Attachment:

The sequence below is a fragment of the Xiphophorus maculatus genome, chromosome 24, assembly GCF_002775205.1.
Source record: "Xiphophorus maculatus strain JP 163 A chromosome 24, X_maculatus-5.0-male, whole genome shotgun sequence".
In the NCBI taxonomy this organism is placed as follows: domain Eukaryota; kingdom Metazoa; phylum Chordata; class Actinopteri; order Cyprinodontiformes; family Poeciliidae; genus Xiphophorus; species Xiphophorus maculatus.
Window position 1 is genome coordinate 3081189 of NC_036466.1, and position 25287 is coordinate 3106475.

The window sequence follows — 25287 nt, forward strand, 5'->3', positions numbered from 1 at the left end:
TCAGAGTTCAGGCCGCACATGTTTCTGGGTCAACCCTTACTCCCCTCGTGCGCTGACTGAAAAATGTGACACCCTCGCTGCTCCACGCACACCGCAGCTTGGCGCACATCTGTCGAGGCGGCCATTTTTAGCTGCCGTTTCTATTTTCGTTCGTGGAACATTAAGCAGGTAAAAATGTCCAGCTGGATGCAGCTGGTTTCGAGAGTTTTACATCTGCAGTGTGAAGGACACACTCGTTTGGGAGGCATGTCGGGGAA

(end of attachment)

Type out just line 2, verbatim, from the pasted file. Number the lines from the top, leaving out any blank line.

Source record: "Xiphophorus maculatus strain JP 163 A chromosome 24, X_maculatus-5.0-male, whole genome shotgun sequence".